A good church will also be correct in its understanding of man. A good church teaches that man was directly and literally created by God and that man was created in the image and likeness of God. A good church believes that Adam and Eve fell into sin and that in Adam's sin the whole human race fell and therefore all human beings who are born into this world are born with original sin, with the exception of Christ. Man is spiritually dead and he is totally incapable of any spiritual good nor can he repent and believe to be saved, except by the grace of God. Only through regeneration by the Spirit of Christ can salvation and spiritual life be obtained.  

d.    The Way of Salvation

A good church will be correct in its understanding of the way of salvation. It will proclaim the message of salvation by grace through faith in Christ alone (Eph. 2:8-9). A good church will deny that salvation is in any sense a human work. Human methods, techniques or strategies by themselves cannot accomplish man’s salvation. Now in saying that salvation is by grace— completely apart from human effort—we are not denying the importance of baptism, church attendance, or living a good life in obedience to the commands found in God’s Word. Not at all! All of these things are vitally important. But they are not done in order to be saved. Rather, they follow as the fruit, the result, the evidence of a genuine conversion experience. Paul wrote in Ephesians 2:10, “For we are his workmanship, created in Christ Jesus for good works, which God prepared beforehand, that we should walk in them.”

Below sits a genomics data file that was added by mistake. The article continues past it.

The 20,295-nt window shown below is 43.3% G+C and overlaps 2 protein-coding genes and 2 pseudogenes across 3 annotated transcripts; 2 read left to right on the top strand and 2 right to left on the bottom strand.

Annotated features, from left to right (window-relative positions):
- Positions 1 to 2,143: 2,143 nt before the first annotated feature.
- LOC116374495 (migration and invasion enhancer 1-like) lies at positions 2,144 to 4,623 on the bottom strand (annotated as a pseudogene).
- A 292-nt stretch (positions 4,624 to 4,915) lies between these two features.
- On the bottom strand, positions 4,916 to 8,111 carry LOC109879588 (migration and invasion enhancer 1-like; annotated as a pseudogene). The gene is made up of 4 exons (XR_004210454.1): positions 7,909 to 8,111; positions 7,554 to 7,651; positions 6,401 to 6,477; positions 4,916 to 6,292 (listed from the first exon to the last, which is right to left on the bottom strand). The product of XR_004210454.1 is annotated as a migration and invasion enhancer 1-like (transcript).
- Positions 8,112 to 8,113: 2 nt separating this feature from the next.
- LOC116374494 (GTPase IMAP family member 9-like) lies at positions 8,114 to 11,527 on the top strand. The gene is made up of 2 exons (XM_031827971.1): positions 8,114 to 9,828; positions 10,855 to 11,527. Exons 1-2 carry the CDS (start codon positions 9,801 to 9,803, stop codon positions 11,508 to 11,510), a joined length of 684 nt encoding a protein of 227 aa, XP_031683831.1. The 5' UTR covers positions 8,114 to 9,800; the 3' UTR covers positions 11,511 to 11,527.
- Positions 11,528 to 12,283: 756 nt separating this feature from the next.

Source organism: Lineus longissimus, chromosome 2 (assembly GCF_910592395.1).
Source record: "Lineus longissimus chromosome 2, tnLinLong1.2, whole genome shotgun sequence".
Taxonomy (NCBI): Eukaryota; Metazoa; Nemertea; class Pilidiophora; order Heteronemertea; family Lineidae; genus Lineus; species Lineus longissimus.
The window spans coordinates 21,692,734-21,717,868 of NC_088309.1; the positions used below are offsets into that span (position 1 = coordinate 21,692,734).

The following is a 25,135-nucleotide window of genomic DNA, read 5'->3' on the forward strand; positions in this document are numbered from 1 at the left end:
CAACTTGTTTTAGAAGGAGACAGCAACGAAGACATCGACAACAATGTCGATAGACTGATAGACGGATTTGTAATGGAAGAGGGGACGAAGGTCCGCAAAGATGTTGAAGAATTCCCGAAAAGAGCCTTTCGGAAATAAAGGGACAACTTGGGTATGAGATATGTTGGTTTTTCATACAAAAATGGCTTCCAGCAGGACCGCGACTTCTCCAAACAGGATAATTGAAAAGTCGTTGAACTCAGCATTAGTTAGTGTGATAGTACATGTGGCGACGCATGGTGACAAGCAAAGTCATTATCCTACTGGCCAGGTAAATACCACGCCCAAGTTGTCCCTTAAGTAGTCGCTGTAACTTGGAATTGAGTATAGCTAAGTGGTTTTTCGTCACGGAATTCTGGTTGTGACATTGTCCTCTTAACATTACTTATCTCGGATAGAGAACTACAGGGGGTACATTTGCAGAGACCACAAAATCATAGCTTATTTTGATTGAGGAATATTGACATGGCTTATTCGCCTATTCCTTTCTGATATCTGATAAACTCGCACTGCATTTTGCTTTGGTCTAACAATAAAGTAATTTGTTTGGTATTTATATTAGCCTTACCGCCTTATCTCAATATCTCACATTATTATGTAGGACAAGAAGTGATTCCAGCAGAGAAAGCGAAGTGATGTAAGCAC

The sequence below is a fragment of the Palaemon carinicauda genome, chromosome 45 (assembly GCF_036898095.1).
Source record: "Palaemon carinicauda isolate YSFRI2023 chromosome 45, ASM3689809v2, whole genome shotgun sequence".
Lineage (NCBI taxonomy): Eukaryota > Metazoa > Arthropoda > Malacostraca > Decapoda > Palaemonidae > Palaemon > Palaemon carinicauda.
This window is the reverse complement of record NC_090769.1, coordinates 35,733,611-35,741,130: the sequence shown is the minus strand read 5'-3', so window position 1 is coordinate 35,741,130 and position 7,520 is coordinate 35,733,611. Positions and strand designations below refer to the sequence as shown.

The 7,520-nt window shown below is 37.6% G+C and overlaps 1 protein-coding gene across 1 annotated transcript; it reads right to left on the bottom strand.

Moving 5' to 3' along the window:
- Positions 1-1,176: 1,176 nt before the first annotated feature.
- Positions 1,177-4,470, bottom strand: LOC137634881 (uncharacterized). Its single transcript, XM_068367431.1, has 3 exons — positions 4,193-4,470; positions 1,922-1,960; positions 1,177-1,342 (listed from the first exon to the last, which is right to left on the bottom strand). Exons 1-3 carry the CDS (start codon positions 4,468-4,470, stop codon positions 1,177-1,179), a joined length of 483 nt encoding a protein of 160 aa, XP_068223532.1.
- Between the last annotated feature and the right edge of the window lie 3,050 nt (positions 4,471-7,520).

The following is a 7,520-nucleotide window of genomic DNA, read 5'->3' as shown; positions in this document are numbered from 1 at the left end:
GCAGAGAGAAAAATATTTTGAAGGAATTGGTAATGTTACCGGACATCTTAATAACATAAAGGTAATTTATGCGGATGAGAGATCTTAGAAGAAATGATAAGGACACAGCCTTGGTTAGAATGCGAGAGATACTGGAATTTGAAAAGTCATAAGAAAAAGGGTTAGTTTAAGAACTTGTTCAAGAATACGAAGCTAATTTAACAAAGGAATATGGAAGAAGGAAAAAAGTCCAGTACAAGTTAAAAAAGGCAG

e.    The Church

A good church will be correct in its belief about the church. The word church may refer to either the invisible universal church or to a visible local assembly of believers. The universal church consists of all who have received Him as Savior, regardless of color, race, standing, or denominational label. It’s the one true church. The visible local church refers to local assemblies of believers—groups of Christians who meet regularly for worship, instruction, fellowship, evangelism, and the observance of the ordinances.   A good church will recognize the distinction between a local and the invisible church. Its members will acknowledge that their assembly or denomination is not the only true church. They will not exclude from the body of Christ those believers in Him who don’t have their particular ecclesiastical label. Rather, they will see all who have placed their trust in Christ as fellow members of His body, the one true church. They will accept them as brothers and sisters in Christ.  

f.     Endtimes